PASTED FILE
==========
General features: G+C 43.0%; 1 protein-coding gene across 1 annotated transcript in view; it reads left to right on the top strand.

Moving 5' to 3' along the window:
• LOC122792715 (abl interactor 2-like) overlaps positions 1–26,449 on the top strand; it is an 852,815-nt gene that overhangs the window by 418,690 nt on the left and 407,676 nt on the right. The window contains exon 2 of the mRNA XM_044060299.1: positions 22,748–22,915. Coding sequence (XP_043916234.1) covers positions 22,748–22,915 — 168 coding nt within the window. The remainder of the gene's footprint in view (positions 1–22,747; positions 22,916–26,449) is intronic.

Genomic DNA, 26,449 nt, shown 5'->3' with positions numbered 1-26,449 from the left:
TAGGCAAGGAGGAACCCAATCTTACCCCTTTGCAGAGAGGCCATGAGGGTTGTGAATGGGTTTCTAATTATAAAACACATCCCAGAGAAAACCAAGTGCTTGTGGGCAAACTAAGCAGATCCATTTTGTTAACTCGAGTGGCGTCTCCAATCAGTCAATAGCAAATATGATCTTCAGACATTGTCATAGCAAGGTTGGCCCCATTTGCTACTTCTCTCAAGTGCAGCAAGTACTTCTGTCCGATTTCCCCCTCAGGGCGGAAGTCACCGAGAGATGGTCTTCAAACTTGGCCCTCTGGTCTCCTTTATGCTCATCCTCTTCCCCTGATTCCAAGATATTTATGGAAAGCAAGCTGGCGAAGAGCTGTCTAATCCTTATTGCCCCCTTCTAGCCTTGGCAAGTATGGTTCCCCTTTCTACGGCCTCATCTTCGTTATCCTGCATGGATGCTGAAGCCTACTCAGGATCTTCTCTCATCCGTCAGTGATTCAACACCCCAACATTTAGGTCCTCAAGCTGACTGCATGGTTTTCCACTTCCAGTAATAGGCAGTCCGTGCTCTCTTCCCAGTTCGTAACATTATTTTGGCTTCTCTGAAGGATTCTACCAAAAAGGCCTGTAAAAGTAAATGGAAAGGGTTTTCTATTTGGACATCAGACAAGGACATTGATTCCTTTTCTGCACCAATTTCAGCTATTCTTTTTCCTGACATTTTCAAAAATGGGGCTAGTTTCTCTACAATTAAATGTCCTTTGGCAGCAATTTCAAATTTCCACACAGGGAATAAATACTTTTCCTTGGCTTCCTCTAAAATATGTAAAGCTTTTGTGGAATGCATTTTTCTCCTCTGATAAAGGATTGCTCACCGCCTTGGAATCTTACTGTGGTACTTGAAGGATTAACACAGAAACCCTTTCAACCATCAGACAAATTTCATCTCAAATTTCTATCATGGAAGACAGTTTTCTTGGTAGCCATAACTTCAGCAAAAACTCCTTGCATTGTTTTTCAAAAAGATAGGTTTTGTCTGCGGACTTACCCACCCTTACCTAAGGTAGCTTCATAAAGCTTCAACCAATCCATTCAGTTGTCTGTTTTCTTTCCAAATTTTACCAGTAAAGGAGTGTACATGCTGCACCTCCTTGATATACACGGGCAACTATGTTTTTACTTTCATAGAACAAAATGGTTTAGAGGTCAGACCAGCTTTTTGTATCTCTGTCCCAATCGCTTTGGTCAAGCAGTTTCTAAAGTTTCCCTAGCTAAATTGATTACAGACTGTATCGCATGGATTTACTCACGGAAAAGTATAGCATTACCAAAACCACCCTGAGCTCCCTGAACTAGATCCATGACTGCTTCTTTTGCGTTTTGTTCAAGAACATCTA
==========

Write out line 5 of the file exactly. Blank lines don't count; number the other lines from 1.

TAGGCAAGGAGGAACCCAATCTTACCCCTTTGCAGAGAGGCCATGAGGGTTGTGAATGGGTTTCTAATTATAAAACACATCCCAGAGAAAACCAAGTGCTTGTGGGCAAACTAAGCAGATCCATTTTGTTAACTCGAGTGGCGTCTCCAATCAGTCAATAGCAAATATGATCTTCAGACATTGTCATAGCAAGGTTGGCCCCATTTGCTACTTCTCTCAAGTGCAGCAAGTACTTCTGTCCGATTTCCCCCTCAGGGCGGAAGTCACCGAGAGATGGTCTTCAAACTTGGCCCTCTGGTCTCCTTTATGCTCATCCTCTTCCCCTGATTCCAAGATATTTATGGAAAGCAAGCTGGCGAAGAGCTGTCTAATCCTTATTGCCCCCTTCTAGCCTTGGCAAGTATGGTTCCCCTTTCTACGGCCTCATCTTCGTTATCCTGCATGGATGCTGAAGCCTACTCAGGATCTTCTCTCATCCGTCAGTGATTCAACACCCCAACATTTAGGTCCTCAAGCTGACTGCATGGTTTTCCACTTCCAGTAATAGGCAGTCCGTGCTCTCTTCCCAGTTCGTAACATTATTTTGGCTTCTCTGAAGGATTCTACCAAAAAGGCCTGTAAAAGTAAATGGAAAGGGTTTTCTATTTGGACATCAGACAAGGACATTGATTCCTTTTCTGCACCAATTTCAGCTATTCTTTTTCCTGACATTTTCAAAAATGGGGCTAGTTTCTCTACAATTAAATGTCCTTTGGCAGCAATTTCAAATTTCCACACAGGGAATAAATACTTTTCCTTGGCTTCCTCTAAAATATGTAAAGCTTTTGTGGAATGCATTTTTCTCCTCTGATAAAGGATTGCTCACCGCCTTGGAATCTTACTGTGGTACTTGAAGGATTAACACAGAAACCCTTTCAACCATCAGACAAATTTCATCTCAAATTTCTATCATGGAAGACAGTTTTCTTGGTAGCCATAACTTCAGCAAAAACTCCTTGCATTGTTTTTCAAAAAGATAGGTTTTGTCTGCGGACTTACCCACCCTTACCTAAGGTAGCTTCATAAAGCTTCAACCAATCCATTCAGTTGTCTGTTTTCTTTCCAAATTTTACCAGTAAAGGAGTGTACATGCTGCACCTCCTTGATATACACGGGCAACTATGTTTTTACTTTCATAGAACAAAATGGTTTAGAGGTCAGACCAGCTTTTTGTATCTCTGTCCCAATCGCTTTGGTCAAGCAGTTTCTAAAGTTTCCCTAGCTAAATTGATTACAGACTGTATCGCATGGATTTACTCACGGAAAAGTATAGCATTACCAAAACCACCCTGAGCTCCCTGAACTAGATCCATGACTGCTTCTTTTGCGTTTTGTTCAAGAACATCTA